Friday, July 31, 2009
The Comfort of My Sister's Arms
“Is solace anywhere more comforting than in the arms of a sister?”
This week, six of our council directors met with me and Amy Way, a PhD. student at Arizona State University to learn about the new components in our re-write of the Girls on the Run curriculum. The conversation was lively, to say the least. I had several professional and personal revelations over the course of our two days together…one of which is how much the new curriculum in many ways reflects a new me.
Back when I started Girls on the Run, I had not yet found the words to articulate the power of our program. I did, however, coin a phrase which explains the experience that most women share at about the time of puberty. We call it "The Girl Box."
The Girl Box is the imaginary place that girls go around middle school where we begin to morph into what we think we should be instead of who we really are. The specific messages of the Girl Box vary but the overarching theme of these messages are rooted in the belief that girls and women are incapable (based on a number of perceived deficits that have been handed down and are deeply entrenched into our collective psyches) of determining their own destiny and therefore require those who are perceived as capable (usually those in the dominant think-group) to do that for them.
As founder of Girls on the Run, I am fortunate to have had literally hundreds of conversations with women about the Girl Box. One conclusion upon which I’ve landed and only recently been able to articulate is how complex the Girl Box really is. What is considered a Girl Box behavior by one woman is NOT considered a Girl Box behavior by another. For example, I personally would not find empowerment through participating in the pageant process yet many of my "sisters" participate in that process and genuinely feel empowered by it. For me, aging naturally is a sign of authenticity and empowerment; whereas for someone else feeling and being empowered may mean using a variety of anti-aging techniques including plastic surgery. Each of us has a perception of what is considered an “in the Girl Box behavior” and what is considered an “out of the Girl Box behavior” based on the unique set of Girl Box messages handed to us by our circumstances and life stories.
The issue with having so many variations on what the messages of the Girl Box are, makes it very challenging for our gender to collectively come together around any one issue. This variation in perception not only creates a lack of unity between us, but furthers the stereotypes that portray us as “mean girls”, “gossip girls” and as “backstabbing bitches.” We can’t agree on what being a woman has to do with being ourselves, plain and simple. If we can’t agree, we can’t mobilize a movement. We can’t express a unified voice, thus allowing the dominant think-group to remain in control which in some instances/cultures/belief systems put our "sisters" into extremely dangerous circumstances.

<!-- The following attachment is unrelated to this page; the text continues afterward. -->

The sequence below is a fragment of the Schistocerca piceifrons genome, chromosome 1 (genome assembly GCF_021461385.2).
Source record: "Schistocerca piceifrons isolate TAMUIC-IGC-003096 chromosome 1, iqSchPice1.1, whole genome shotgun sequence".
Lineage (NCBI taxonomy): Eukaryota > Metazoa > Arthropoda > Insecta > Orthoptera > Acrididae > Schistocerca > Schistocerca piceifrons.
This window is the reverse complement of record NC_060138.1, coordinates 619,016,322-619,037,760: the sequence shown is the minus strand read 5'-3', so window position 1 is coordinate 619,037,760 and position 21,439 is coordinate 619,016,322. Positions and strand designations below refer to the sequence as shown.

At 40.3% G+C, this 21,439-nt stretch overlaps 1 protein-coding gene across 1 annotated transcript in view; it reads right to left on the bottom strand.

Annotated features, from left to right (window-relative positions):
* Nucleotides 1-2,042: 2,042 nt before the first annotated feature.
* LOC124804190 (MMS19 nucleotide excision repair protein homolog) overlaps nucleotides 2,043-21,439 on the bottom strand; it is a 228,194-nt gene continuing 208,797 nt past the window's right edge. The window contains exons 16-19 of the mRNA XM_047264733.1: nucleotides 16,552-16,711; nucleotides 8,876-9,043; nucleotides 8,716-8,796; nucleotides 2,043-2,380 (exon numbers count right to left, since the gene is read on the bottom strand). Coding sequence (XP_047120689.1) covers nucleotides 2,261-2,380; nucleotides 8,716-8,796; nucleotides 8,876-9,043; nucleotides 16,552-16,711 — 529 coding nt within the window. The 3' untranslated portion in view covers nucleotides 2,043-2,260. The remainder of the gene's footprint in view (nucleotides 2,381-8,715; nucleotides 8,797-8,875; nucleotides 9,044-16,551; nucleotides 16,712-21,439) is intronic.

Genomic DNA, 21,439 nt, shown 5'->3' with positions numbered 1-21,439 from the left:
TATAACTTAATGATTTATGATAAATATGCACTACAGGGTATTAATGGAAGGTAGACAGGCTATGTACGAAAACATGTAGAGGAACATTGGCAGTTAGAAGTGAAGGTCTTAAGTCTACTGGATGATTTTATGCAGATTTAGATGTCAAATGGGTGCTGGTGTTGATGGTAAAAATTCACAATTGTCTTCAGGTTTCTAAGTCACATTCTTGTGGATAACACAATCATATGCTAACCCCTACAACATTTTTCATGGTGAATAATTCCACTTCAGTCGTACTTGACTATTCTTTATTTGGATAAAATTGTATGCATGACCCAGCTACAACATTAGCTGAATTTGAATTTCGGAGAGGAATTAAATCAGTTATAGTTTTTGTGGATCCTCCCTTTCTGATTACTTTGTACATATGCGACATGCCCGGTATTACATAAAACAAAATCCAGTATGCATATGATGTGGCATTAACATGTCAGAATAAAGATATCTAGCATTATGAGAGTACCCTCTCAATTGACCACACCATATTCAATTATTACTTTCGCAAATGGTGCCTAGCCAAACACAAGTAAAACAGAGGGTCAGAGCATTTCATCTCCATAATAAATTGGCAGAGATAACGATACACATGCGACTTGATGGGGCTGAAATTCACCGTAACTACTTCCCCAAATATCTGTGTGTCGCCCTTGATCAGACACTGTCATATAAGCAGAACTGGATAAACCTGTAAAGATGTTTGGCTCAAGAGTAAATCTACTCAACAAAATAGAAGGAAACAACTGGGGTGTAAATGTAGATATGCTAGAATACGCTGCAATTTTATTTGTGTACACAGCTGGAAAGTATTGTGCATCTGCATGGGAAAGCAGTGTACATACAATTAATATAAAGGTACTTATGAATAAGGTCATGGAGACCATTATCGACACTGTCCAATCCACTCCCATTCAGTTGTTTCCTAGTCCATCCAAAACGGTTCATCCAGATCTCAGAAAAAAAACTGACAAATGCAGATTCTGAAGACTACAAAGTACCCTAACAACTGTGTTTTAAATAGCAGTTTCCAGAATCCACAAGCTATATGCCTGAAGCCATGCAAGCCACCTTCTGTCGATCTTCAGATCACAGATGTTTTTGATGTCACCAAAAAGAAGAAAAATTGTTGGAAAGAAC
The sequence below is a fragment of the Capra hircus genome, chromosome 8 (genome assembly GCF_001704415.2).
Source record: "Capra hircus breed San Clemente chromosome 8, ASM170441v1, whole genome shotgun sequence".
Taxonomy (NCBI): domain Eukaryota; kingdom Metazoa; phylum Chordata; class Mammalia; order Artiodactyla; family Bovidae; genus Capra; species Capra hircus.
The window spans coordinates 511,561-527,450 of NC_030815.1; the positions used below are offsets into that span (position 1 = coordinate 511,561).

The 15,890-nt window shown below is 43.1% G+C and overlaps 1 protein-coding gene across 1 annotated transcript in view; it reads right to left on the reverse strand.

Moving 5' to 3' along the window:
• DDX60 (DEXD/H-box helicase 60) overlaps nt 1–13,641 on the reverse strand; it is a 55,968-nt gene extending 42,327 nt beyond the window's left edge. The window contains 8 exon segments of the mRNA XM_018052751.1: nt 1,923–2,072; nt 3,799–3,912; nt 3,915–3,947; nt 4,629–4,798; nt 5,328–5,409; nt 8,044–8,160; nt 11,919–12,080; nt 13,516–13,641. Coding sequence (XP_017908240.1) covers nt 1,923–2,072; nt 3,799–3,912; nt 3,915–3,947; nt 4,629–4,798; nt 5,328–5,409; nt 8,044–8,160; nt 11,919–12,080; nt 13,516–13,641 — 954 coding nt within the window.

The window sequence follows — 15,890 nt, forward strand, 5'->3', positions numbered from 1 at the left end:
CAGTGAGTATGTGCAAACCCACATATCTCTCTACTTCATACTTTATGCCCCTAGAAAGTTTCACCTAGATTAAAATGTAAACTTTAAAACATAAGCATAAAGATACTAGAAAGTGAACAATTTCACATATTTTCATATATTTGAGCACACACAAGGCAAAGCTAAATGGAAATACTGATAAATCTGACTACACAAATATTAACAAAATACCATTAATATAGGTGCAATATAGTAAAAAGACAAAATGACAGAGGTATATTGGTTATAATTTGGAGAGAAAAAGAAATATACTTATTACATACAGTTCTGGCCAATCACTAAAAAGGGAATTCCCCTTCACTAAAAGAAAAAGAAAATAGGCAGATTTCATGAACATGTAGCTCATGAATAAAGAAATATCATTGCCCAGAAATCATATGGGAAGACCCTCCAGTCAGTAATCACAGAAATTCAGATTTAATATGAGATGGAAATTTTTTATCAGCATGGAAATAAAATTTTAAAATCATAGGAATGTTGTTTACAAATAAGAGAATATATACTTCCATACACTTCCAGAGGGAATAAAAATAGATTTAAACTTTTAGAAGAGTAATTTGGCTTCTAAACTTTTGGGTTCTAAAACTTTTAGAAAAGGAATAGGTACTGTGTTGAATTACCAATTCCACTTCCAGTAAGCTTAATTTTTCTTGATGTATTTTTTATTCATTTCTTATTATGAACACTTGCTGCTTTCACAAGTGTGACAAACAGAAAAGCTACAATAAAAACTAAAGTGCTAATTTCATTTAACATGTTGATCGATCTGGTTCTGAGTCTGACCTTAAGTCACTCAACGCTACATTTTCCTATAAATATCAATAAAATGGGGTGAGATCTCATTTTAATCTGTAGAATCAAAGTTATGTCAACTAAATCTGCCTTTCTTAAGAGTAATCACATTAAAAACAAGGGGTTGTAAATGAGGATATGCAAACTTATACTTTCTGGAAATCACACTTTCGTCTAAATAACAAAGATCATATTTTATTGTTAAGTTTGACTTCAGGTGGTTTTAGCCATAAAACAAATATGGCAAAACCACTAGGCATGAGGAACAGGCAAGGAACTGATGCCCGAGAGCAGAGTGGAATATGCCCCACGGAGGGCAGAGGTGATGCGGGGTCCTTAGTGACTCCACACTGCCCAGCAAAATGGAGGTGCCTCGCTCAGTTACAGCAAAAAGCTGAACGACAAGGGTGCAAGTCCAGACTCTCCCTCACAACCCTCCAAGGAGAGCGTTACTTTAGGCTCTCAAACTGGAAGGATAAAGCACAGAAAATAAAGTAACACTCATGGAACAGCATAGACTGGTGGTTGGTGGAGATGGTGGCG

There is, however, one thing of which I am absolutely certain and over which there is no dispute among women: spending time with the girls in Girls on the Run is a source of empowerment. Every week I get cards, letters and emails from women sharing how Girls on the Run has touched their lives.
• “I had no idea what a people pleaser I was, until I started coaching Girls on the Run. The lesson on “standing up for myself” took my awareness up a notch and is pushing me to apply what we teach the girls, to my own life. How liberating to know that I can actually choose who I want to spend time with.”
• “It’s really hard to look an 8 year old girl in the eyes and tell her she is beautiful and worthy just the way she is, and not feel that way about myself. The truth is, my girls are teaching me where my power really comes from.”
• “In theory, I knew that reading gossip magazines was not good for a person, but I had no idea how much they were influencing the view I have of myself until we did the lesson on “Tuning into a New Message.” How funny is it that a group of 6th graders taught me that I don’t have to view those magazines, much less purchase them. Thank you SO much!”
Over the years, I’ve met many, many women. Each of us brings to this world our own stories, our own experiences, our own Girl Box. And over the years when I have taken the time to listen, I realize that what I really want is to embrace a deep level of tenderness toward all of my sisters…I yearn to obtain a welcoming understanding that what we all want really, is to feel beautiful, fully accepted and unconditionally loved just as we are and where we are in our own personal evolution.
I want to keep it personal…to open my mind to understand what drives a woman. I want to learn from her the pain and joy that brought her here. I want to provide for every woman, regardless of the barriers, power differential, institutions, belief systems and stereotypes she is battling in her own life, an opportunity to feel worthy, whole and warmed.
I want to share with her the love, power and self-worth I feel every time I see the rare, raw and wonderful in an 8 year old girl’s eyes as she stands there delicately balanced on the starting line of her own life story.
I want to welcome her to the world of Girls on the Run, where she is safely encouraged to explore, evolve and question her way to self-worth, contentment and empowerment in her way…in her own time and at her own pace.
What were the specific messages of your Girl Box and how have those shown up in your behavior? How have they changed as you have grown older? How are the messages of your Girl Box different from other women you’ve known? How have your perceptions of the Girl Box influenced your view of other women and their actions? Let me know at firstname.lastname@example.org.